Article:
I ask my students to monitor what their “normal groups” are. For the sake of this story, this student, when shooting at this distance at a ten-ring target face, typically “holds the 8-ring.” This means the vast majority of his arrows score 8, 9, or 10 . . . with a rare 7 from time to time. So, was the score of that 7 just shot “normal” or not? If there is no other evidence to tell you different, shooting a 7 is normal for this student.

If you keep records, you have the opportunity to explore those records to see what reality actually looks like. You can go through a score card on which all of the arrow scores are recorded and identify your lowest scoring arrows. You can then see when they tend to occur. This gives you a number of advantages: one is an ability to distinguish between your hopes/fears and reality. Another is a recognition that lower scoring arrows happen and they probably happen less now than a couple of years ago. (Hey, I am making progress!) Another is that is there is a regular pattern, you can train for that. For example, if your low scoring arrows always happen in the last few ends, maybe your fitness level is not high enough. If they occur on the first few arrows,maybe nerves need to be addressed. Maybe there is a psychological factor.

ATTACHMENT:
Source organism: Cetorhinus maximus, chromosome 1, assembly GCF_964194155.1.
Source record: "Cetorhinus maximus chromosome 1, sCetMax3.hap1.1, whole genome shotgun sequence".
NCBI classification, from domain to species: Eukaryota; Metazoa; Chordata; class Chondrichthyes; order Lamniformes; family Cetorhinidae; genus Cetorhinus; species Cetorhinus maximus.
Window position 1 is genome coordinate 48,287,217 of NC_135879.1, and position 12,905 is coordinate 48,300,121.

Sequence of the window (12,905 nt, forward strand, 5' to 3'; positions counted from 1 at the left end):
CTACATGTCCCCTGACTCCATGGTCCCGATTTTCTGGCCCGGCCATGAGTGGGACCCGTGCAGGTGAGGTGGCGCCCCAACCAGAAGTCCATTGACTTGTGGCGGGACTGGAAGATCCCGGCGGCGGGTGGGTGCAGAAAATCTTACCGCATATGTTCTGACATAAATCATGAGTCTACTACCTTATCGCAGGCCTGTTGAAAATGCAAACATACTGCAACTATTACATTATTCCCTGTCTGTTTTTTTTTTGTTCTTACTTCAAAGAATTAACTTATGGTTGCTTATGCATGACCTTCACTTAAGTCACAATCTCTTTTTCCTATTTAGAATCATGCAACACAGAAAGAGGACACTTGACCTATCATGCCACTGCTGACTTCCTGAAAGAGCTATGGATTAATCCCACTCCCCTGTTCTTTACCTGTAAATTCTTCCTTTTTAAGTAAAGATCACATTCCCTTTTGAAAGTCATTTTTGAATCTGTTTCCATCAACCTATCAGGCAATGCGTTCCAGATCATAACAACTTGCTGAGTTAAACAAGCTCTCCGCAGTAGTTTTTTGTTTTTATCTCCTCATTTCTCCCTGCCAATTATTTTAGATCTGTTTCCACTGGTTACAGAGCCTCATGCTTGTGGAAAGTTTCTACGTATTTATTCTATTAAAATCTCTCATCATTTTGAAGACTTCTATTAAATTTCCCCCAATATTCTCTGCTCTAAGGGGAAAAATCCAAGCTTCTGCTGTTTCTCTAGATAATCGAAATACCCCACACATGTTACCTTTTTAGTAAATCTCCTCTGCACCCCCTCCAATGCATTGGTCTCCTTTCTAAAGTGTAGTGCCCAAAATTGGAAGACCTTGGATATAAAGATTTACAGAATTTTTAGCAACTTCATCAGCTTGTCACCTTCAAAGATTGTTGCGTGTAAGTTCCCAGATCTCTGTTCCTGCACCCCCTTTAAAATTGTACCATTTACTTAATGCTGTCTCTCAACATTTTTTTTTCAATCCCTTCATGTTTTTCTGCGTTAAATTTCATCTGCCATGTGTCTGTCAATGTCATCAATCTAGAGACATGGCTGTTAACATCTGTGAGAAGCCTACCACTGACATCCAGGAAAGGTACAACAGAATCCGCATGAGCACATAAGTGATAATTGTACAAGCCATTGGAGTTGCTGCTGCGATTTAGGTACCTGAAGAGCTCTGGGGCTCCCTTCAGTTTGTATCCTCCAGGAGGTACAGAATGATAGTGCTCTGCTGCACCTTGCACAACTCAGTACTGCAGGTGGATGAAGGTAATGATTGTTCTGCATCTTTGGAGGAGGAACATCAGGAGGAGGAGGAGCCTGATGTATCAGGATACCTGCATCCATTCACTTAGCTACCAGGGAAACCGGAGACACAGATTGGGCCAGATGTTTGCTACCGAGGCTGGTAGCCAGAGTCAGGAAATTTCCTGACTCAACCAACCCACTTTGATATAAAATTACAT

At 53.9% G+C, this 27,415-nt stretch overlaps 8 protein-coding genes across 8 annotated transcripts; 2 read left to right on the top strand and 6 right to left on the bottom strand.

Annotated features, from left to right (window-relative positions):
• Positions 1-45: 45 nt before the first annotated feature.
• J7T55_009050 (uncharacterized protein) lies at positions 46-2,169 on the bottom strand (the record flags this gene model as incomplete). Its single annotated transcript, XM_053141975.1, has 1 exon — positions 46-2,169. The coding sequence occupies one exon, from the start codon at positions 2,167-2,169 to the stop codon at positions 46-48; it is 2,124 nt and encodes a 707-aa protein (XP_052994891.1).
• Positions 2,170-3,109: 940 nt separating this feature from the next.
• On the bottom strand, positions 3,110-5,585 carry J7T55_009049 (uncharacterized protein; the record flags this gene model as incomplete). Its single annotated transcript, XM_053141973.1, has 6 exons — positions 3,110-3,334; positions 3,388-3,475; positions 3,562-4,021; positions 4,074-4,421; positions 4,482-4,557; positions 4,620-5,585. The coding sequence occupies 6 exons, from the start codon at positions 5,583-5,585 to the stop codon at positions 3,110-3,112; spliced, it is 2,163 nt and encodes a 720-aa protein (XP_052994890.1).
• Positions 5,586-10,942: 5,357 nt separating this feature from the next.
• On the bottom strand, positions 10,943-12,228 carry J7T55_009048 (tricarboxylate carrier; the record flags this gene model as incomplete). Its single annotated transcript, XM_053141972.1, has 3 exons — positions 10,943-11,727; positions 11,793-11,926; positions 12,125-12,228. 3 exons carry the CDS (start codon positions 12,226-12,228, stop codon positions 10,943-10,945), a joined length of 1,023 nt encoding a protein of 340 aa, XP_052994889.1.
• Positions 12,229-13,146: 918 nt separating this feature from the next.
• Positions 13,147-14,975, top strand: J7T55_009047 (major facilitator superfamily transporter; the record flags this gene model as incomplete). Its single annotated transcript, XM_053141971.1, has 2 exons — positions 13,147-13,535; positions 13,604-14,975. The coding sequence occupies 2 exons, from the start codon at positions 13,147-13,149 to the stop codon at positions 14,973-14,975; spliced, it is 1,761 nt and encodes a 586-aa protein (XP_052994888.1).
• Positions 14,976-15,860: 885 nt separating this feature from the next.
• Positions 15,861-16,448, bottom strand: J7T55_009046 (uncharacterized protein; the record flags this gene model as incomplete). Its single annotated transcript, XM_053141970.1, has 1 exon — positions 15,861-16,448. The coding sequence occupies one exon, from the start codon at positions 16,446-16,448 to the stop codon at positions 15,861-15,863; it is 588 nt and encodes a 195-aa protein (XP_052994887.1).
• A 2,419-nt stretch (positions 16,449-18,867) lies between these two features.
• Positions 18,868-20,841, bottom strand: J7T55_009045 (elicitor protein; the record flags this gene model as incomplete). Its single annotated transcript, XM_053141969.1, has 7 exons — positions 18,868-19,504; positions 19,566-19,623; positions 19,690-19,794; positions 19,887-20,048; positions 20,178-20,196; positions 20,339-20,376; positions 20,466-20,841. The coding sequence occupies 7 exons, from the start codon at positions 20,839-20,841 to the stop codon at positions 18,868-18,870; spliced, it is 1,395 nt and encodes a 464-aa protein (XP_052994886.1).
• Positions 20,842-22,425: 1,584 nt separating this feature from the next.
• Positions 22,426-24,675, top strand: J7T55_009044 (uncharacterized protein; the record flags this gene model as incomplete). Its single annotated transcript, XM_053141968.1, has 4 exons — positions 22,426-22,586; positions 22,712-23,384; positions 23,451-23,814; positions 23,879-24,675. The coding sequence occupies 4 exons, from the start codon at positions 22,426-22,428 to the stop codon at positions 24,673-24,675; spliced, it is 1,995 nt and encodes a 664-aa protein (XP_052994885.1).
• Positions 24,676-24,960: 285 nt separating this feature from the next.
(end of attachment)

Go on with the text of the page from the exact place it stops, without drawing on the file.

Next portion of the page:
If, on the other hand, you discard those score cards and take no notes, all you have are your stories. Here’s another example.

* * *

You are in a tight shoot-off with a fellow competitor and you get to the last arrow with the score tied. On the last arrow, you shoot an 8 and he shoots a … 9! Most people automatically blame the loss on that last arrow. “If I had just shot a 10 or even a 9,” we think. But if you go back to the scorecard you probably get a different picture. In this case (I am making up this story), our losing archer had a three point lead that was steadily eroded as the shoot-off continued. What about the arrow scores that caused him the loss of his lead? Had he been leading by three points and both had the same last arrows, he would have won by two points.

This is typical of System 1 thinking. We have oodles of biases built into our System 1 thinking, one of those is we tend to overvalue the most recent events and devalue earlier ones. These biases developed over very long periods of time and are actually useful in many cases, so they are not to be disparaged, but they also can be problematic.